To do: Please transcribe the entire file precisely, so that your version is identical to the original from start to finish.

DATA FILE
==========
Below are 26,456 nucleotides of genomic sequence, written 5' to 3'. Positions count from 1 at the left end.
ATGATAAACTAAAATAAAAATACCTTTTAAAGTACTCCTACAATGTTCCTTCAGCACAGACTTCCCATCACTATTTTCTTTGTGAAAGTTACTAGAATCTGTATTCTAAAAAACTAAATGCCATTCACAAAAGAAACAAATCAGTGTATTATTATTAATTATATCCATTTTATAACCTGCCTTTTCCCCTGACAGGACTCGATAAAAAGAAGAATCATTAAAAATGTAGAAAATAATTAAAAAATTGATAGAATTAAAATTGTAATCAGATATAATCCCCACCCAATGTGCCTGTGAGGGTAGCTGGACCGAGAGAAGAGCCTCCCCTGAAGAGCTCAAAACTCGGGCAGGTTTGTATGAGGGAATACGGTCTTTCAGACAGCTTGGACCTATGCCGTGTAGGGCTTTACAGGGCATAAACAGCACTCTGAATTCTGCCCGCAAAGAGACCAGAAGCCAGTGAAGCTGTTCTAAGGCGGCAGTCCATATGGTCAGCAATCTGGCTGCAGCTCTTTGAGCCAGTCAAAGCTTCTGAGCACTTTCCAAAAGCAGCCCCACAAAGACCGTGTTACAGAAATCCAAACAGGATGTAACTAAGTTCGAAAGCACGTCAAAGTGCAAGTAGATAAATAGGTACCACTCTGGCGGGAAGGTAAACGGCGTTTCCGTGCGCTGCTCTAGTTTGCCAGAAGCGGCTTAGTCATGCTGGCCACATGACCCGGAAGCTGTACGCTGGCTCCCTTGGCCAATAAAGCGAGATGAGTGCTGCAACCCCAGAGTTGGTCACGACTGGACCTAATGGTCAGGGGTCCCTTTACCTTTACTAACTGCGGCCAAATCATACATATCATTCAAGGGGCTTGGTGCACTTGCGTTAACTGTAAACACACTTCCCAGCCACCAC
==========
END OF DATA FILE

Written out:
Below are 26,456 nucleotides of genomic sequence, written 5' to 3'. Positions count from 1 at the left end.
ATGATAAACTAAAATAAAAATACCTTTTAAAGTACTCCTACAATGTTCCTTCAGCACAGACTTCCCATCACTATTTTCTTTGTGAAAGTTACTAGAATCTGTATTCTAAAAAACTAAATGCCATTCACAAAAGAAACAAATCAGTGTATTATTATTAATTATATCCATTTTATAACCTGCCTTTTCCCCTGACAGGACTCGATAAAAAGAAGAATCATTAAAAATGTAGAAAATAATTAAAAAATTGATAGAATTAAAATTGTAATCAGATATAATCCCCACCCAATGTGCCTGTGAGGGTAGCTGGACCGAGAGAAGAGCCTCCCCTGAAGAGCTCAAAACTCGGGCAGGTTTGTATGAGGGAATACGGTCTTTCAGACAGCTTGGACCTATGCCGTGTAGGGCTTTACAGGGCATAAACAGCACTCTGAATTCTGCCCGCAAAGAGACCAGAAGCCAGTGAAGCTGTTCTAAGGCGGCAGTCCATATGGTCAGCAATCTGGCTGCAGCTCTTTGAGCCAGTCAAAGCTTCTGAGCACTTTCCAAAAGCAGCCCCACAAAGACCGTGTTACAGAAATCCAAACAGGATGTAACTAAGTTCGAAAGCACGTCAAAGTGCAAGTAGATAAATAGGTACCACTCTGGCGGGAAGGTAAACGGCGTTTCCGTGCGCTGCTCTAGTTTGCCAGAAGCGGCTTAGTCATGCTGGCCACATGACCCGGAAGCTGTACGCTGGCTCCCTTGGCCAATAAAGCGAGATGAGTGCTGCAACCCCAGAGTTGGTCACGACTGGACCTAATGGTCAGGGGTCCCTTTACCTTTACTAACTGCGGCCAAATCATACATATCATTCAAGGGGCTTGGTGCACTTGCGTTAACTGTAAACACACTTCCCAGCCACCAC